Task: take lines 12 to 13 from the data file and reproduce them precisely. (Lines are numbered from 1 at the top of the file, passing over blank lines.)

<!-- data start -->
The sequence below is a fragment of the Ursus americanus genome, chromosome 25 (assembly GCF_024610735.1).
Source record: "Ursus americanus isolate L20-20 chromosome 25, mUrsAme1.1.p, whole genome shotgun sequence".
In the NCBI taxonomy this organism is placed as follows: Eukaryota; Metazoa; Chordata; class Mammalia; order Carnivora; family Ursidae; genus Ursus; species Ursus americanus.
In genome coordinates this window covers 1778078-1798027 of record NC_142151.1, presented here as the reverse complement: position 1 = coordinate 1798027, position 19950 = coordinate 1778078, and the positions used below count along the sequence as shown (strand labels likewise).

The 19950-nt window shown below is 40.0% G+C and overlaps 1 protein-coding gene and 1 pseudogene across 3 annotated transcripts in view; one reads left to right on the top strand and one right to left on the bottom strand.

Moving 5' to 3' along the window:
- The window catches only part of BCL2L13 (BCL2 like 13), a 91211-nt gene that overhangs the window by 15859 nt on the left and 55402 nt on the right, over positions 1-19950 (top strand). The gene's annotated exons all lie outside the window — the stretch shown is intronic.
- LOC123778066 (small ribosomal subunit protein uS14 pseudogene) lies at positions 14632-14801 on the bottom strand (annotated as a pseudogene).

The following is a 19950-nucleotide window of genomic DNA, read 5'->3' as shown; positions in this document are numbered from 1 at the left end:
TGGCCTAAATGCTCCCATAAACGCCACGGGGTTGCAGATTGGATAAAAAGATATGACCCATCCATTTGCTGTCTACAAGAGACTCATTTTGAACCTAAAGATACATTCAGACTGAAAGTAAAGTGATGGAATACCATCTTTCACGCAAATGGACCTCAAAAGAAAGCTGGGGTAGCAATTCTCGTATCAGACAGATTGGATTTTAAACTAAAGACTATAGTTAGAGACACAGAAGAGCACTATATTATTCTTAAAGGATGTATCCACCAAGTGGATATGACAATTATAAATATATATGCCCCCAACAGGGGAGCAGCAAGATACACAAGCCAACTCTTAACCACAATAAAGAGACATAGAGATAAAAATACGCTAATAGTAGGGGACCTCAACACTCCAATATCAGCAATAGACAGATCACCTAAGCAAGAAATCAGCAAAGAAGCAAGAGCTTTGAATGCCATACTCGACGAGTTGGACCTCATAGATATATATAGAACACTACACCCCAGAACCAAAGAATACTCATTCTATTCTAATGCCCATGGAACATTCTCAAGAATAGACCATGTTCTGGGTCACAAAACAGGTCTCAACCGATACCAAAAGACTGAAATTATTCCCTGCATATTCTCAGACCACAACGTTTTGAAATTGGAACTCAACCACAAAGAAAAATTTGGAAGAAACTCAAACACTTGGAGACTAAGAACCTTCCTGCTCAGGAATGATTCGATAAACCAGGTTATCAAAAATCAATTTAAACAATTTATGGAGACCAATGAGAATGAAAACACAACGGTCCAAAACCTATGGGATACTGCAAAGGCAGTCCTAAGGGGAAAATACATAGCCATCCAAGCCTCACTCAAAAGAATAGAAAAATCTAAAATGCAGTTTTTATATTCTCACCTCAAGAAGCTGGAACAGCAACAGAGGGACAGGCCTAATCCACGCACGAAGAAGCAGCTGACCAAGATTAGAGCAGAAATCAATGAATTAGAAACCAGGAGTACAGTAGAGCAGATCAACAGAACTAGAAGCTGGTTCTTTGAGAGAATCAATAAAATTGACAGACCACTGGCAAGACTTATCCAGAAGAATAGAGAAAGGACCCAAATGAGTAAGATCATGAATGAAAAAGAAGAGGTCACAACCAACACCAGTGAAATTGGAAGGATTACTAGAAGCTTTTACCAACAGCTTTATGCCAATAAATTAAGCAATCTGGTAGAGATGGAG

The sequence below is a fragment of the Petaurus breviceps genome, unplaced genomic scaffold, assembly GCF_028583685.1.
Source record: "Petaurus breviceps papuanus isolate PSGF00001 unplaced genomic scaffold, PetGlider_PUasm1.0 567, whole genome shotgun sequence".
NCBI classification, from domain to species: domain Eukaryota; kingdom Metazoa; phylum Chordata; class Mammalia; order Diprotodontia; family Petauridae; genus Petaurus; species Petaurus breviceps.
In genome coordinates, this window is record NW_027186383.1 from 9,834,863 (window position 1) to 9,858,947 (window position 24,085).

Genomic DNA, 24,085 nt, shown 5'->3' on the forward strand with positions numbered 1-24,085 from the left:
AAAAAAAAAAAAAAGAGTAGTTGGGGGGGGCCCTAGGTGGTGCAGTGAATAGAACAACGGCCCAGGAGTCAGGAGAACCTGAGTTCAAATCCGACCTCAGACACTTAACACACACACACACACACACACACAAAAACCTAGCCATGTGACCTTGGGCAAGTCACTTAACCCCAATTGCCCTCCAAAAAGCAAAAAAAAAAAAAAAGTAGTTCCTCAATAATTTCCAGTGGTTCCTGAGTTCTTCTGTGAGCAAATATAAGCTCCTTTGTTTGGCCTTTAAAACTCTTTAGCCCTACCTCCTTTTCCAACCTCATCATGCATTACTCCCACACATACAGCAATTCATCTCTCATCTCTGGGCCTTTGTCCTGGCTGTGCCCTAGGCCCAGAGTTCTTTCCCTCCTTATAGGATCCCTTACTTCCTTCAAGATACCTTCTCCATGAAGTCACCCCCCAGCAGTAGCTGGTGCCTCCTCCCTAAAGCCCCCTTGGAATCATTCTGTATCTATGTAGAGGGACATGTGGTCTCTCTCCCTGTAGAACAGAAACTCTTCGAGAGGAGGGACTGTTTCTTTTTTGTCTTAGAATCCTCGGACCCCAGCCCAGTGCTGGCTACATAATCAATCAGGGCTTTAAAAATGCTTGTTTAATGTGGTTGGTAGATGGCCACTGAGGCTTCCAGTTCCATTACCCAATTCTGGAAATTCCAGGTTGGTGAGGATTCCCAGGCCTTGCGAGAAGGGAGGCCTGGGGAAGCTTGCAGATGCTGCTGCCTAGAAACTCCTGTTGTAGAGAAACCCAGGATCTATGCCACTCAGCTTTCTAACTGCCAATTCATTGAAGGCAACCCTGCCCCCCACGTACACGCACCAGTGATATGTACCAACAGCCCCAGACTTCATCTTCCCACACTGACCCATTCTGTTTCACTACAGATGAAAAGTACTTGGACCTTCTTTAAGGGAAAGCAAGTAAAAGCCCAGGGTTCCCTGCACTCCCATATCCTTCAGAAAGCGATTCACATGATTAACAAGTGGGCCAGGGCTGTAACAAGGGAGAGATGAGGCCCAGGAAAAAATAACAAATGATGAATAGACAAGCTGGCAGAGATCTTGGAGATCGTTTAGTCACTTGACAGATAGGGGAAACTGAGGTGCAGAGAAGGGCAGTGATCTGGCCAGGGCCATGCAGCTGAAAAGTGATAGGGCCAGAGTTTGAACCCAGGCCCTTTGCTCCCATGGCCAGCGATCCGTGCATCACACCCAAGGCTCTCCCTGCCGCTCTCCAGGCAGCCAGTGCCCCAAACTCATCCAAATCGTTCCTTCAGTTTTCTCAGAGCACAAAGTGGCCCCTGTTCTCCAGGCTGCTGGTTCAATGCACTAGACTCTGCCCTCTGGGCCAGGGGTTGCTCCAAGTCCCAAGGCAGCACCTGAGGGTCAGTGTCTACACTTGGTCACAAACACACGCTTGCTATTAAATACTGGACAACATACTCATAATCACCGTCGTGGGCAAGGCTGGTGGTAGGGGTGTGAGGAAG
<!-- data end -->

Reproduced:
Source record: "Petaurus breviceps papuanus isolate PSGF00001 unplaced genomic scaffold, PetGlider_PUasm1.0 567, whole genome shotgun sequence".
NCBI classification, from domain to species: domain Eukaryota; kingdom Metazoa; phylum Chordata; class Mammalia; order Diprotodontia; family Petauridae; genus Petaurus; species Petaurus breviceps.